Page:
Because Plaintiffs’ arguments in its motion to alter or amend judgment do not “demonstrate any grounds for relief under Rule 59(e), such as manifest error of law or fact or the discovery of new evidence,” see Winding, 405 F. App’x at 939, Plaintiffs’ motion to alter or amend judgment must be denied.
For all of the foregoing reasons, Plaintiffs’ motion to alter or amend judgment  is DENIED.
A separate order in accordance with this opinion shall issue this day.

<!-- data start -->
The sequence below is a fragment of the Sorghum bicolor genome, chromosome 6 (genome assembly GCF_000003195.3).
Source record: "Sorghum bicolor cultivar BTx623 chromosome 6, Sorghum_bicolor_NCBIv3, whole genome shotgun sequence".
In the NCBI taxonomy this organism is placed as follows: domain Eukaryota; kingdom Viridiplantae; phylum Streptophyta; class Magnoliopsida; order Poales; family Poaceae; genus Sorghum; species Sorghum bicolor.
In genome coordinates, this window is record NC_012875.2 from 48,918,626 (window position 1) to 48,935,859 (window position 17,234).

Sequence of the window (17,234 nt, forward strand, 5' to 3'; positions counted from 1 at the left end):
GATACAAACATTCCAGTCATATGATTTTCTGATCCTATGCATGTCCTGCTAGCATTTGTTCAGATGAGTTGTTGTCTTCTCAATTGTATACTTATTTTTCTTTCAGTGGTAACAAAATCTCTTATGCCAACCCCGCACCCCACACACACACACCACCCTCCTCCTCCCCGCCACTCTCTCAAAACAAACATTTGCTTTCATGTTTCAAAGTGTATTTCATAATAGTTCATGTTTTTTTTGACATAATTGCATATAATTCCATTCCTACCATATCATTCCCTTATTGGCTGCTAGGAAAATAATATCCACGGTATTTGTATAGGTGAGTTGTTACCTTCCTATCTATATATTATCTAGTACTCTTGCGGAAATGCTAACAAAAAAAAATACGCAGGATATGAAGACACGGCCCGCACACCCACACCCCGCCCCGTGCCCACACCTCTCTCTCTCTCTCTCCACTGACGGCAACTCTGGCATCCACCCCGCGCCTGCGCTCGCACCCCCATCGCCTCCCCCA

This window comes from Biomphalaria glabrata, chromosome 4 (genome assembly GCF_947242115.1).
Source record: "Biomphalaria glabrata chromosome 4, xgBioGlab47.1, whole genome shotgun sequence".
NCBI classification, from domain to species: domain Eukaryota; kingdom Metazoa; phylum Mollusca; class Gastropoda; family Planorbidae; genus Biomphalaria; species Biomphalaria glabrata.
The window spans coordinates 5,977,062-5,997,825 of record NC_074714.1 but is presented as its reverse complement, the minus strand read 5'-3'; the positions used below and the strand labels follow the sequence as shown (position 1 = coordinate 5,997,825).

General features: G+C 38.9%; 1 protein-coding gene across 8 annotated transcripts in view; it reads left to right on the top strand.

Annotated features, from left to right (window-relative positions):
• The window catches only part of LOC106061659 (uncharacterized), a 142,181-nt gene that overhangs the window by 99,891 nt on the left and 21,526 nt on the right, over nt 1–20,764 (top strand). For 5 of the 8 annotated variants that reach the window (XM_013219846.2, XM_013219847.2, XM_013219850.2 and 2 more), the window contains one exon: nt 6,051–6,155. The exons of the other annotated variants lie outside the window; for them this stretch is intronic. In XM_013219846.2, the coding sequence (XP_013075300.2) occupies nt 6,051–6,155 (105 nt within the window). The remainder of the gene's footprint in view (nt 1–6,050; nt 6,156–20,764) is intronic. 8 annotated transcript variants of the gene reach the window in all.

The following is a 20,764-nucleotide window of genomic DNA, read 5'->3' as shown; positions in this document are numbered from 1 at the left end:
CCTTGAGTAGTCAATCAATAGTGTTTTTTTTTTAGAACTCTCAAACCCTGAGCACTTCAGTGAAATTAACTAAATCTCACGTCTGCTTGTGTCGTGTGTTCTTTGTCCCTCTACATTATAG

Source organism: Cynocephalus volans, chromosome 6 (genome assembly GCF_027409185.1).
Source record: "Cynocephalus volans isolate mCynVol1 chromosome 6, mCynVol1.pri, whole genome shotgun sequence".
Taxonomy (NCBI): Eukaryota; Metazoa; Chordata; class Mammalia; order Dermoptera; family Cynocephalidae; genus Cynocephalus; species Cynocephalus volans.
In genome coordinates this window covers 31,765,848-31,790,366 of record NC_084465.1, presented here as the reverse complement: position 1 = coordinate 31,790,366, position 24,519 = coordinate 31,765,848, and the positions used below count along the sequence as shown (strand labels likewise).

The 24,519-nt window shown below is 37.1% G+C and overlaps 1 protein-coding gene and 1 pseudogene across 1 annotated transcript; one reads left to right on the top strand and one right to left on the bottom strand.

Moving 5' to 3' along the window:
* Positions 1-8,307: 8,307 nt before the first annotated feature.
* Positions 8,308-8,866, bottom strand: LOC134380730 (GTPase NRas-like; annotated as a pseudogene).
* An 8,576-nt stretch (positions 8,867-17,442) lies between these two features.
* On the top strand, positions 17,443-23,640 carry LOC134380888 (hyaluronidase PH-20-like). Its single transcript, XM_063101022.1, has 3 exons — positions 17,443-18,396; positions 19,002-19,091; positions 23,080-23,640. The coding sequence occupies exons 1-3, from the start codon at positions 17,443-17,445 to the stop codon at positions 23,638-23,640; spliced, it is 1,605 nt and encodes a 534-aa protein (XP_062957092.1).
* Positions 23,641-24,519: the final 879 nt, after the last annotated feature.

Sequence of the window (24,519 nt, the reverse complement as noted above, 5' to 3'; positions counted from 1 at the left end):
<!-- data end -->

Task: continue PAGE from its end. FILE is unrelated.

THIS, the 15th day of October, 2015.
/s/ Glen H. Davidson
SENIOR U.S. DISTRICT JUDGE
ORDER DENYING PLAINTIFFS’ MOTION TO ALTER OR AMEND JUDGMENT
Pursuant to an opinion issued this day, the Court ORDERS that Plaintiffs’ motion to alter or amend judgment  is DENIED.
SO ORDERED, this, the 15 day of October, 2015.
/s/ Glen H. Davidson
SENIOR U.S. DISTRICT JUDGE